Creating chances hasn’t been a problem for Tottenham. They’ve had the most key passes in the league and the most shots in the league, yet have only scored nine goals – only Crystal Palace and Sunderland have scored fewer. However, Tottenham haven’t created quality chances, as they also have the joint most shots from outside the area so far this season. This could come from their lack of width and inability to penetrate opposition defences. 62% of their chances have come from central areas, which could be due to the fact they can’t penetrate so long shots are being taken out of desperation, rather than keeping the ball and trying again and again to pull the defence out of position. In order to pull the defence out of position and create gaps in the oppositions defence though, they need width and players who are willing to go between the lines and move into channels pulling the opposition out of position. At the moment, they don’t have either of these things. With Townsend on the right and usually Gylfi Sigurdsson on the left, they have no natural width, as they both prefer to come inside, or dribble inside, rather than provide the width. Kyle Walker overlaps Townsend on the right, but his final delivery and decision making aren’t the best, so he’s not that effective. Whilst on the left hand side Jan Vertonghen is a bit more conservative, so although he does go forward and create, he doesn’t necessarily bomb forward and overlap in the same way as Walker.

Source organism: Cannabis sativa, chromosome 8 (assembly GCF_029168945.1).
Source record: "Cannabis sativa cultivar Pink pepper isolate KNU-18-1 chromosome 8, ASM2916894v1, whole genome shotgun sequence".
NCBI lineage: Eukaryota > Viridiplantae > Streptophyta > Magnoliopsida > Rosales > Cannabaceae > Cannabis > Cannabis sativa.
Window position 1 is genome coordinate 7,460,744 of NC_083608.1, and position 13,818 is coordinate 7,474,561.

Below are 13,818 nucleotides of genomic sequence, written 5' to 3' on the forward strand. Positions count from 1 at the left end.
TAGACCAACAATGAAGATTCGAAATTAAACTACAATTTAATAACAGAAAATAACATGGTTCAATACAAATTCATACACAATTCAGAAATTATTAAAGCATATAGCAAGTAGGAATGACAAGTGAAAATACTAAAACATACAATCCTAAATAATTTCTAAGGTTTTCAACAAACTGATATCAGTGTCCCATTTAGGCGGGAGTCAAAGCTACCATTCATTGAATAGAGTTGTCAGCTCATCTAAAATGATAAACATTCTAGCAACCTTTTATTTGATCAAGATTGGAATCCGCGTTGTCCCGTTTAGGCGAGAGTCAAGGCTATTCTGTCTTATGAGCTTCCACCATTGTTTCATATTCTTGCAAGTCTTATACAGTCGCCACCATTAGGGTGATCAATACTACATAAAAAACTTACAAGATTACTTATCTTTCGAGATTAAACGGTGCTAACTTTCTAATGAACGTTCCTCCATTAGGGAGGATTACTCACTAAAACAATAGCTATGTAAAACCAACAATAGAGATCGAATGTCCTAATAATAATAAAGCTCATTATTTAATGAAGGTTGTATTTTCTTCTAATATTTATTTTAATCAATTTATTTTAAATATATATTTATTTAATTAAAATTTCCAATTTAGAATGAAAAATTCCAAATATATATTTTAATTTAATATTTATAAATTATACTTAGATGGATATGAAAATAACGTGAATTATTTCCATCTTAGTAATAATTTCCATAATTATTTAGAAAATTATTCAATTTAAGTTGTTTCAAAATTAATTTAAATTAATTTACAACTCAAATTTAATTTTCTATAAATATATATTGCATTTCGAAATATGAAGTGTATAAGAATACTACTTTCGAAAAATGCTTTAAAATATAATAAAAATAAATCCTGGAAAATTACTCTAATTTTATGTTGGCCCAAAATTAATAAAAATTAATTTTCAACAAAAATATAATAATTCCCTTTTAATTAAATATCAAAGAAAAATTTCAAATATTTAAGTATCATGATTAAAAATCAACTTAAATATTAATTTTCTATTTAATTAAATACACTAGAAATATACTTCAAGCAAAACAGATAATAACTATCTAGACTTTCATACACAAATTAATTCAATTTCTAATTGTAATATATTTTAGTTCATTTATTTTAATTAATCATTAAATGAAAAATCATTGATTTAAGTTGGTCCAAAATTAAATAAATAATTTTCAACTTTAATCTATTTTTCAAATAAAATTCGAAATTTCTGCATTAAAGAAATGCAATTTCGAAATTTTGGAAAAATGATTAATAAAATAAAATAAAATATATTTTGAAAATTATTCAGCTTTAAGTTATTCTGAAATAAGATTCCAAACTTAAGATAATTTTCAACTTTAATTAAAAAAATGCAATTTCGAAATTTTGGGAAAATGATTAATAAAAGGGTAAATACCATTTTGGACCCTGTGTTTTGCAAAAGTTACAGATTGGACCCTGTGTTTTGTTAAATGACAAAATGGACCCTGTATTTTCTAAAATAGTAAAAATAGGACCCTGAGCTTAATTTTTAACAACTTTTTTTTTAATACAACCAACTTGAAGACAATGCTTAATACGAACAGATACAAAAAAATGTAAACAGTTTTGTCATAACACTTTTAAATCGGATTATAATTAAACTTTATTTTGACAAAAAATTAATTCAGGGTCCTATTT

If Tottenham want to improve in attack, I feel as though Eriksen and Mousa Dembele are crucial to their system. Eriksen is their best playmaker to go behind Roberto Soldado. A product of the Ajax academy, the Dane is skilful with great technique and can drift between the channels brilliantly, pull defenders out of place and receive the ball from deep and run at the defence – a quality Dembele also offers. In the modern game, a dribbling midfielder seems to be becoming more important to teams aspiring to play a possession based game, as it helps break down defences who are happy to sit back. Barcelona have Andres Iniesta who can receive the ball from deep and dribble at the defence, creating gaps and sliding players in, whilst Arsenal have Jack Wilshere who has a similar mould. Dembele can do this job for Tottenham, he has the dribbling and passing ability, but unlike Iniesta and Wilshere, he can combine his technique with some physicality, making him an incredibly useful player for Spurs. Partnered with Sandro or Paulihno, they can sit back as Dembele moves forward and creates a ‘1-2′ midfield, alongside Eriksen rather than Sandro/Paulinho. With Dembele moving further forward, the burden of creativity won’t fall on Eriksen’s shoulders as much, meaning he can drift a bit more – as long as Dembele holds the centre – in a similar style to how he did at Ajax, moving from flank to flank creating 2 vs 1 situations with the full-backs, particularly in his last season at Ajax, with fellow Denmark national Viktor Fischer.